He is a large part of the revisionist/false history taught in the USA. They just can't say we are a Nation founded on war and continuing to war as a National Policy to this day. You have to read revised histories of Latin America, South America, Cuba, Vietnam, Japan, Iraq, and every other Nation we have sullied with our Imperialistic resource collection. To read the history books, you'd think the USA was continually under attack or threat. What a load of crap. "War is good business, and business is good" in the good ol' USA>

  8. #28
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    Re: How should Christopher Columbus be judged?

    Quote Originally Posted by radcen View Post
    How should Christopher Columbus be judged?

    Being that day is Columbus Day, I read something this morning that included something to the effect of, "If judged by today's standards...", then went off to detail all his atrocities, and so on.

    Is that fair? Should he be judged by today's standards and mores, or should he be judged according to the era in which he lived?

    Note: This question is NOT about whether or not he should have a holiday named after him.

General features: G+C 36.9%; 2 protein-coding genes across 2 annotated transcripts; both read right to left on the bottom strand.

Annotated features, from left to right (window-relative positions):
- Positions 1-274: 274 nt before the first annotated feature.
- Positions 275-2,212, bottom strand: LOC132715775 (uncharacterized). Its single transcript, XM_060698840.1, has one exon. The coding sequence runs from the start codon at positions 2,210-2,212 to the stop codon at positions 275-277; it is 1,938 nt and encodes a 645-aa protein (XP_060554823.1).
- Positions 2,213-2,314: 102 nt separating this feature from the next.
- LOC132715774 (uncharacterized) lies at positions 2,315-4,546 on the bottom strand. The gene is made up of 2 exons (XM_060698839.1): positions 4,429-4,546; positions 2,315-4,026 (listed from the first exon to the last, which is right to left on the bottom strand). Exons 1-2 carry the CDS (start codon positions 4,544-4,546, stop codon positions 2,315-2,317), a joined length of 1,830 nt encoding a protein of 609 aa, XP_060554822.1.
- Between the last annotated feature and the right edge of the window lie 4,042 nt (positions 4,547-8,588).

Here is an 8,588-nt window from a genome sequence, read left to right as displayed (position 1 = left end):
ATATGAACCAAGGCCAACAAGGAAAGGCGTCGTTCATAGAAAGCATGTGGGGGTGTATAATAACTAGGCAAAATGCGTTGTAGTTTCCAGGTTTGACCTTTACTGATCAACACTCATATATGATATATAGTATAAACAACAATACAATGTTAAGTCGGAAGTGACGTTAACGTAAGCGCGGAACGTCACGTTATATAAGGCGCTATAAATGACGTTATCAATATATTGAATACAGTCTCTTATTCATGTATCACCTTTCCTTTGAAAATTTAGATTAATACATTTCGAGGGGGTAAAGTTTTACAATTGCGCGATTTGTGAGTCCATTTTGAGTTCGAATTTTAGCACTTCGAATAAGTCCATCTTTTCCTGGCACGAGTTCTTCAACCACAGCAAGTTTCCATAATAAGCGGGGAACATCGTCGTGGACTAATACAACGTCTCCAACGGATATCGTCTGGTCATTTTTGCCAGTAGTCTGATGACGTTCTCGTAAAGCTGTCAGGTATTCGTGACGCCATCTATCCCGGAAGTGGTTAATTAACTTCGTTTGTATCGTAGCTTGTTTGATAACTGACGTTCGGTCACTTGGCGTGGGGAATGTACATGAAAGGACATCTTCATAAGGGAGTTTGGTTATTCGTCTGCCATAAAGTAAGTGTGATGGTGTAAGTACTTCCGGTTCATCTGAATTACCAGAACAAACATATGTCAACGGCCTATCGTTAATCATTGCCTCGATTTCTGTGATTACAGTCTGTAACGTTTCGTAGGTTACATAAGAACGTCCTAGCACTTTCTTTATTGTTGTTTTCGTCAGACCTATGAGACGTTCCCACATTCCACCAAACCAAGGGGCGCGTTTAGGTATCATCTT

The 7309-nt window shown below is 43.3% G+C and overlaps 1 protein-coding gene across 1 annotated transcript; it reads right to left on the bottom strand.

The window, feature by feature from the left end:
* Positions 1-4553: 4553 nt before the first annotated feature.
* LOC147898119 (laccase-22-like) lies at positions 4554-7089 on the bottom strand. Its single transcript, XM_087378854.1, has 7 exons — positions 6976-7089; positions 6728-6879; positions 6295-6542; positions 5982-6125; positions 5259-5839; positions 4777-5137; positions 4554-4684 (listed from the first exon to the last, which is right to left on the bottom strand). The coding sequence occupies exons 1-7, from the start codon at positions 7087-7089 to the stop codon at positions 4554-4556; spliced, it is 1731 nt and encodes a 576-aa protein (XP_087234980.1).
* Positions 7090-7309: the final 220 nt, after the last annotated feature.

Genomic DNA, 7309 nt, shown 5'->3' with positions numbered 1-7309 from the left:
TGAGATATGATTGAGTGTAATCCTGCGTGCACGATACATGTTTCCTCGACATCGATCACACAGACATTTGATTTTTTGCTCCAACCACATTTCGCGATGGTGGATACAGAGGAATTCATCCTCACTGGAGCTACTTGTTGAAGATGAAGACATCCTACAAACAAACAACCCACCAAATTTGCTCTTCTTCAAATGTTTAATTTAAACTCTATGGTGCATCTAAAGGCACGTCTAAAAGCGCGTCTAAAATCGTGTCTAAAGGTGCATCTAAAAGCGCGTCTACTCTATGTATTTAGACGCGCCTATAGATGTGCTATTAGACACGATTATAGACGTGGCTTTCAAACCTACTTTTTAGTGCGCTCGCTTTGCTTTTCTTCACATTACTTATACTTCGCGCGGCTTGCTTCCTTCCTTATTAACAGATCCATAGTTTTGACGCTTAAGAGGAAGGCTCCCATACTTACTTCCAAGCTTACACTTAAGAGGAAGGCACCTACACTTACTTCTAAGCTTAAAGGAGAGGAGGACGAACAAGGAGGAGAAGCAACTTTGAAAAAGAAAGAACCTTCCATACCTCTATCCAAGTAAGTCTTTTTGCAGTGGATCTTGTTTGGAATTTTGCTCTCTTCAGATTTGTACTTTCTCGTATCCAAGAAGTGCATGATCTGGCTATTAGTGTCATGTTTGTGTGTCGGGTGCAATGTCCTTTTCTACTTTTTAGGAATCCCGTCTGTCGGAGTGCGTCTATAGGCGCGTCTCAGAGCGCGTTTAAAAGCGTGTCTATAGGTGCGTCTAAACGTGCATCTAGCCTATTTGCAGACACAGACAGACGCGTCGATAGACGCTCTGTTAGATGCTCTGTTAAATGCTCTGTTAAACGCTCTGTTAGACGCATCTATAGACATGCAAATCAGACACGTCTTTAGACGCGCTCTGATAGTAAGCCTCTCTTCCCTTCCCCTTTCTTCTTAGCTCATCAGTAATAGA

He should be judged by the standards of his time.If we start demonizing people, removing holidays, renaming schools, and so on because of what we didn't like about that person then most of the people on our money would be gone, so would our holidays and we would not learn about any of the contributions they made.
    "A nation can survive its fools, and even the ambitious. But it cannot survive treason from within. An enemy at the gates is less formidable, for he is known and carries his banner openly. But the traitor moves amongst those within the gate freely, his sly whispers rustling through all the alleys, heard in the very halls of government itself. For the traitor appears not a traitor; he speaks in accents familiar to his victims, and he wears their face and their arguments, he appeals to the baseness that lies deep in the hearts of all men. He rots the soul of a nation, he works secretly and unknown in the night to undermine the pillars of the city, he infects the body politic so that it can no longer resist. A murder is less to fear"

    Cicero Marcus Tullius

  9. #29
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    Re: How should Christopher Columbus be judged?

    You know... It's actually kind of funny.

    Columbus was a monster by just about any metric you want to go off. In spite of that, he has been played up as some kind of hero.

    Cortez, on the other hand, was actually a fairly reasonable guy by all accounts. Yet, the way he's usually portrayed these days, you'd be forgiven for mistaking him for Attila the Hun.

    What the Hell gives?

  10. #30
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    Re: How should Christopher Columbus be judged?

    Quote Originally Posted by Logicman View Post
    If Columbus was gay the liberals would love him.
    This... I'm not even sure what to do with this.
    "...it is all the more clear what we have to accomplish at present: I am referring to ruthless criticism of all that exists,"